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Thursday, August 21, 2014

The Morrigan, War, and a guest blog on Patheos

 Yesterday I wrote a guest blog for Raise the Horns on Patheos titled The Morrigan, War, & How We See Our Gods. It looks at the more difficult aspects of the Morrigan's mythology and character and why it's important, in my opinion, to face those things in her we fear or are disturbed by instead of turning away from them or trying to minimize them. It also touches on the equally challenging subject of the value of war in the quest for peace. Click over and give it a read if you're interested.  

Tuesday, August 19, 2014

Sovereignty Then and Now

  We talk a lot about goddesses of sovereignty, especially in Irish polytheism, but there is a disconnect between the ancient understanding of what those goddesses did and what they are seen to do in a modern context. Often the way that sovereignty is perceived is heavily colored by modern ideals of the value of the individual and of individual freedom, while the ancient view saw sovereignty as the right of one person to exert control over others. This disconnect is born from a misunderstanding or romanticism of the historic concept and yet may also represent a way in which the old gods are evolving and adapting to a new world.
   To begin, sovereignty itself may not be a very good translation of the Old Irish word flaitheas, although it is one given by the dictionary. Flaitheas more properly should probably be translated as "rulership" or the right to rule, which is also another of its meanings. The ancient goddesses of sovereignty gave the kings and chieftains the right to rule over the people, effectively legitimizing their kingship. To have the blessing or approval of the goddess of sovereignty, to symbolically marry her, was to be given the divine right to rule. In the context of ancient Irish culture this was a very important thing because only with the approval of this goddess, only with flaitheas, could a king prosper in his rule; through right relation to the goddess of flaitheas a king could bring abundance and security to his people and land. Angering her though would lead to destruction, one way or another.
   Where this gets tricky linguistically is that the word sovereignty in English not only means the authority of someone or something over a group, but also freedom from external control. While the Old Irish word means ruling, and is even used as a word to mean a kingdom or realm, the English word only partially overlaps these meanings and includes connotations of independence and freedom that are entirely lacking in the Irish. In this case the choice of words in translation is very important, especially since the newer understanding has grown largely out of the concepts surrounding the English term, not the Irish.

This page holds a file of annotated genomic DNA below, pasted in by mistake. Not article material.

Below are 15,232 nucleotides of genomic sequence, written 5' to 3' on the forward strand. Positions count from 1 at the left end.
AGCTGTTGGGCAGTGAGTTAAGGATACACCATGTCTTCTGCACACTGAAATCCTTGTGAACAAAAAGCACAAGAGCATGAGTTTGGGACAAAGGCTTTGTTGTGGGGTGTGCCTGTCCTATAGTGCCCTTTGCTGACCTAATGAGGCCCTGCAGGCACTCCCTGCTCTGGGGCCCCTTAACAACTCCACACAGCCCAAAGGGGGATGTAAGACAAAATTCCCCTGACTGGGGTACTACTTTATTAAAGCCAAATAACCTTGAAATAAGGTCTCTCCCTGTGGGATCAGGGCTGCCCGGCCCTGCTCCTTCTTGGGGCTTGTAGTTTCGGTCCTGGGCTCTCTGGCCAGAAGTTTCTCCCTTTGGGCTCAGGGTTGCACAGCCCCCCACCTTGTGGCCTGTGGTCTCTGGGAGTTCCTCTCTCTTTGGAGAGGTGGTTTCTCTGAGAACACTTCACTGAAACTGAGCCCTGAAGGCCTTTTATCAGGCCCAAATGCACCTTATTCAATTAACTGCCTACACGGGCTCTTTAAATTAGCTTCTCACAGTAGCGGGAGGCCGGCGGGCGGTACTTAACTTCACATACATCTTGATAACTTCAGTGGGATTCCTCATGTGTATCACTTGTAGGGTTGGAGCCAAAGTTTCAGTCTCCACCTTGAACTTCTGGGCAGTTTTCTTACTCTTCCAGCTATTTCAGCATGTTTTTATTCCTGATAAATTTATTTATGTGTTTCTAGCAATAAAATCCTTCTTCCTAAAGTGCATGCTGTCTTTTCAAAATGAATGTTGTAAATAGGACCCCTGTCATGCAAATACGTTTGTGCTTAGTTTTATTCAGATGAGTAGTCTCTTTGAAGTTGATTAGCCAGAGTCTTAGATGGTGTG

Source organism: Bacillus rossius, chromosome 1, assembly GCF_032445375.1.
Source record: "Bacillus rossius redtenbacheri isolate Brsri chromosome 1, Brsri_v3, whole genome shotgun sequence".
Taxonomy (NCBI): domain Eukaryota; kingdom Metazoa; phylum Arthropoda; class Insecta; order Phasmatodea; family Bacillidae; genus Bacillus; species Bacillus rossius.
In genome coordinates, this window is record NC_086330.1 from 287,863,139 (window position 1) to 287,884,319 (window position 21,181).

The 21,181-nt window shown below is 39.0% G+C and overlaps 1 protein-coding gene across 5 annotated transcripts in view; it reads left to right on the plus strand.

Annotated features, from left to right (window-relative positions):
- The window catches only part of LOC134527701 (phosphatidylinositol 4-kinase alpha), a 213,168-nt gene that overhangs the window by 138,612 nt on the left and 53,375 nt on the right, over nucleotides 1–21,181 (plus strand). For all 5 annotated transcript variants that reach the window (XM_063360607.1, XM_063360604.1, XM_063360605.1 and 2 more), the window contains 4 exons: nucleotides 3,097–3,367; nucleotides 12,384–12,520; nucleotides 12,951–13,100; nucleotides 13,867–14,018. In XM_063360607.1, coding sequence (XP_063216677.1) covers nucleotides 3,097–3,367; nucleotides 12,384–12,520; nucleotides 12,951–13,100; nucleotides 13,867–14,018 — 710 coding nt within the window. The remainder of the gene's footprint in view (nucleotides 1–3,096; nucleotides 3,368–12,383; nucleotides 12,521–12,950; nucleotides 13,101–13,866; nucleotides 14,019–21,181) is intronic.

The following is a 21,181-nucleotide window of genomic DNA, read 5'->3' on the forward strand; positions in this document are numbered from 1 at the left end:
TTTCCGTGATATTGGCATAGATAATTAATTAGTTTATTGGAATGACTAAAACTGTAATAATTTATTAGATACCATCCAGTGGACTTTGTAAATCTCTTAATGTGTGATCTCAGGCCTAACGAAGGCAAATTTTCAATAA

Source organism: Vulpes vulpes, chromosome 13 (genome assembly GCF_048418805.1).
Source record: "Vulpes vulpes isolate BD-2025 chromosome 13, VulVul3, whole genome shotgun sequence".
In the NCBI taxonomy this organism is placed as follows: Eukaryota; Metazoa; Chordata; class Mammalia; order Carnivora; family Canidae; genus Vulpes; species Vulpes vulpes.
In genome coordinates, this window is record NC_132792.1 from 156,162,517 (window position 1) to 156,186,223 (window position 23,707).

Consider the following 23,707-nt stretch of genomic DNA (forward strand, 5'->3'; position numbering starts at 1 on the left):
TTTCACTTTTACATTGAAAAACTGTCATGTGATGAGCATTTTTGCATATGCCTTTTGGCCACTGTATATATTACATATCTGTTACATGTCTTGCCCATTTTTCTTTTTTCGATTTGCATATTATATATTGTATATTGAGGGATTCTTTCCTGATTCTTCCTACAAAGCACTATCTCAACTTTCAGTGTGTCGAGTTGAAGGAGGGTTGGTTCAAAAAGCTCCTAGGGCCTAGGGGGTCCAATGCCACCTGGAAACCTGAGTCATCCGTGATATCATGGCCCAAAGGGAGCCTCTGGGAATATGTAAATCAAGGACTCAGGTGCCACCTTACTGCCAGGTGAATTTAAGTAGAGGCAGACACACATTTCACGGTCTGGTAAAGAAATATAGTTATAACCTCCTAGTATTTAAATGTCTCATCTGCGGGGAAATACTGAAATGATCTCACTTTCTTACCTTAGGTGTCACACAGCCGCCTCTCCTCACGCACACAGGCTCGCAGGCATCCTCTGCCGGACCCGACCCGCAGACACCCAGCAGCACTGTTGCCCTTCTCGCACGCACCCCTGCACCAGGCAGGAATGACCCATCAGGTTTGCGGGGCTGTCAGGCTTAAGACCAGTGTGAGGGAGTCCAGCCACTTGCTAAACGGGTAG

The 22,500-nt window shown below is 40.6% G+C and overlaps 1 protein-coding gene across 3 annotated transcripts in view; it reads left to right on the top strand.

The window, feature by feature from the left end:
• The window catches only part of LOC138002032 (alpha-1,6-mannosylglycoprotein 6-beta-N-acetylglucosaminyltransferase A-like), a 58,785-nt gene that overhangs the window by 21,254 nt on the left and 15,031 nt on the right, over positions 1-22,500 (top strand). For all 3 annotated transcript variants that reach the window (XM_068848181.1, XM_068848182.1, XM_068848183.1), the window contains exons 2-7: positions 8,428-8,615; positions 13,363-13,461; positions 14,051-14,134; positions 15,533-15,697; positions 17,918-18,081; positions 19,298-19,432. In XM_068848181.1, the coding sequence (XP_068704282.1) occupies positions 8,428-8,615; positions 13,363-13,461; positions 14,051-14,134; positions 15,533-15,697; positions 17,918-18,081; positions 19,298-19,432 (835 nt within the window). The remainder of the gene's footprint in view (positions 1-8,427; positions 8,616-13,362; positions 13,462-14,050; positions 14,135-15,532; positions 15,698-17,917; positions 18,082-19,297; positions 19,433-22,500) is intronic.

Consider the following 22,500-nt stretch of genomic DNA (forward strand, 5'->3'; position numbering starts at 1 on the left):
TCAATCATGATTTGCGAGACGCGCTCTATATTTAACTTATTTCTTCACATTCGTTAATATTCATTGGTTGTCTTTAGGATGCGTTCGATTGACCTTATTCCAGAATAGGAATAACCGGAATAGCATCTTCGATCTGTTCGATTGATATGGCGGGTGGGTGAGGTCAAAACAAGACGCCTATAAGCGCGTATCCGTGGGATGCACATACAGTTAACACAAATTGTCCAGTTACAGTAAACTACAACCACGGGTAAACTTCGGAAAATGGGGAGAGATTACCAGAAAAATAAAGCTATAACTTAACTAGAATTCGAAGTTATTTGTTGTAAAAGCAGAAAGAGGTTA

Many people today when they see the word sovereignty used interpret it not as the right to rule a place and its people but rather as a word relating to personal autonomy. This may be inaccurate in a historical context, but for those of us living in a place without a functioning monarchy what else would sovereignty be? When there is no king to marry the land, no chieftain to be chosen and blessed by the goddess, then what becomes of the concept of sovereignty itself? How can we not internalize it and make it personal, make it about our right to rule over our own land, which is our body, our own kingdom, which is ourselves. When we honor the goddess of sovereignty in our lives we are honoring a modern concept of sovereignty, but that is no less impactful or important than the ancient one. It is different, and more personal, but just as powerful in its own way to call on a goddess of sovereignty today as ever.
    What does a goddess of sovereignty do in a culture with no kings to crown? Perhaps she adopts a new understanding of sovereignty in line with a new time that sees the value in the individual over the value of the group. Perhaps she shifts her view from weighing the merit of kings to rule the land to the merit of the individual to rule their own life. She will test us, she will judge us, she will weigh our worth.
  Let us strive to be worthy. 

Thursday, August 14, 2014

Frau Holda, physical worship and a story about knitting

 Recently there was an interesting blog about hands-on worship, the idea of honoring our Gods with practical physical actions. I thought it was well written and made good points but it also got me thinking about how often we may be called to do that in our own lives and how - or whether - we respond. So I wanted to share a story about my experience with Frau Holda, and the way that tangible skills are an act of worship in themselves.
   When I began honoring Frau Holda one of the first things I felt strongly was that she wanted me to learn how to knit. To me this made sense from her, as she is a Goddess associated with spinning yarn, and knitting is about as close to working with yarn as I can afford to get. But sensible or not I was dismayed. I am a domestic person in certain ways but anything relating to yarn makes me twitchy - its too tedious, too sedentary, too repetitive. I love the end results but I hate the very idea of my being the one to do it. So suffice to say that I was not thrilled to feel called to learn this skill. I dreaded it. I dragged my feet and of course found circumstances aligning so that I had ample unexpected opportunities to learn anyway. I was given all the supplies I needed, including yarn, by my grandmother who suddenly decided I was the perfect person to give her knitting paraphernalia too when her eyesight no longer let her do it herself. The same day I was at my daughters' school book fair, walking past a display, when one of those hobbies-for-dummies boxed kits suddenly fell off the table onto the floor in front of me. The topic of the kit? Knitting of course.
    I can't say I've enjoyed the process so far, and I find it challenging my weaknesses in ways that are both frustrating and irritating. I would have thought I was a patient person before starting to learn this skill. But there is undeniably something about the feel of the yarn under my fingers, the motion of my hands, the almost meditative quality of the motion, that is very powerful. I think of my grandmother knitting. I think of all the women in my family for hundreds of years that helped clothe their families with this skill. And I meditate on Frau Holda spinning, spinning, spinning....
   I haven't produced anything yet worth bragging about, but I haven't given up either. I keep trying, and honoring Frau Holda with my effort. 

Tuesday, August 12, 2014

In the Earth - a poem

In the Earth

If I were a Goddess, ancient and mighty